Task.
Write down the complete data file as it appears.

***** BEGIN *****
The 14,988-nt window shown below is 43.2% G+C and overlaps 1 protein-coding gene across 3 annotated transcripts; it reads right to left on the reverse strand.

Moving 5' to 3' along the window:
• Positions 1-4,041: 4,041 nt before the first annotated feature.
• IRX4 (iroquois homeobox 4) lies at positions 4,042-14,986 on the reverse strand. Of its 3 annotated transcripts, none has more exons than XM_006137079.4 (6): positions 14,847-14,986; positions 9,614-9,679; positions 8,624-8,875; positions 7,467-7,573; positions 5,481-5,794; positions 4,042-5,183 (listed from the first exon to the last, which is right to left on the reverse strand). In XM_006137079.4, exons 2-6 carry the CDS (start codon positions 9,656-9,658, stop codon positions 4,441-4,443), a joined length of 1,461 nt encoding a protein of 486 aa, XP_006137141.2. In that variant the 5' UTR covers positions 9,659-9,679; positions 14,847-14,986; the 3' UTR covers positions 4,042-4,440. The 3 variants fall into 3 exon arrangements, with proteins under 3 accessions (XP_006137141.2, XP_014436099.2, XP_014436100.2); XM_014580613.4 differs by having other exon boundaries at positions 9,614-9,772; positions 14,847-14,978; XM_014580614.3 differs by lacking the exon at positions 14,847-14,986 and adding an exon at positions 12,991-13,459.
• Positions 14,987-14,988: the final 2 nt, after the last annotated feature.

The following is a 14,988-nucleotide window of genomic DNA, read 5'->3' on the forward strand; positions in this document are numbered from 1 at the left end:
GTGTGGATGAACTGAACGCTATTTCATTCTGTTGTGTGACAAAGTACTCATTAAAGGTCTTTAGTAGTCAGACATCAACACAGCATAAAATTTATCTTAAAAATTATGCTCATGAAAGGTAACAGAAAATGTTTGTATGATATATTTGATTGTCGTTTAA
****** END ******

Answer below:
The 14,988-nt window shown below is 43.2% G+C and overlaps 1 protein-coding gene across 3 annotated transcripts; it reads right to left on the reverse strand.

Moving 5' to 3' along the window:
• Positions 1-4,041: 4,041 nt before the first annotated feature.
• IRX4 (iroquois homeobox 4) lies at positions 4,042-14,986 on the reverse strand. Of its 3 annotated transcripts, none has more exons than XM_006137079.4 (6): positions 14,847-14,986; positions 9,614-9,679; positions 8,624-8,875; positions 7,467-7,573; positions 5,481-5,794; positions 4,042-5,183 (listed from the first exon to the last, which is right to left on the reverse strand). In XM_006137079.4, exons 2-6 carry the CDS (start codon positions 9,656-9,658, stop codon positions 4,441-4,443), a joined length of 1,461 nt encoding a protein of 486 aa, XP_006137141.2. In that variant the 5' UTR covers positions 9,659-9,679; positions 14,847-14,986; the 3' UTR covers positions 4,042-4,440. The 3 variants fall into 3 exon arrangements, with proteins under 3 accessions (XP_006137141.2, XP_014436099.2, XP_014436100.2); XM_014580613.4 differs by having other exon boundaries at positions 9,614-9,772; positions 14,847-14,978; XM_014580614.3 differs by lacking the exon at positions 14,847-14,986 and adding an exon at positions 12,991-13,459.
• Positions 14,987-14,988: the final 2 nt, after the last annotated feature.

The following is a 14,988-nucleotide window of genomic DNA, read 5'->3' on the forward strand; positions in this document are numbered from 1 at the left end:
GTGTGGATGAACTGAACGCTATTTCATTCTGTTGTGTGACAAAGTACTCATTAAAGGTCTTTAGTAGTCAGACATCAACACAGCATAAAATTTATCTTAAAAATTATGCTCATGAAAGGTAACAGAAAATGTTTGTATGATATATTTGATTGTCGTTTAA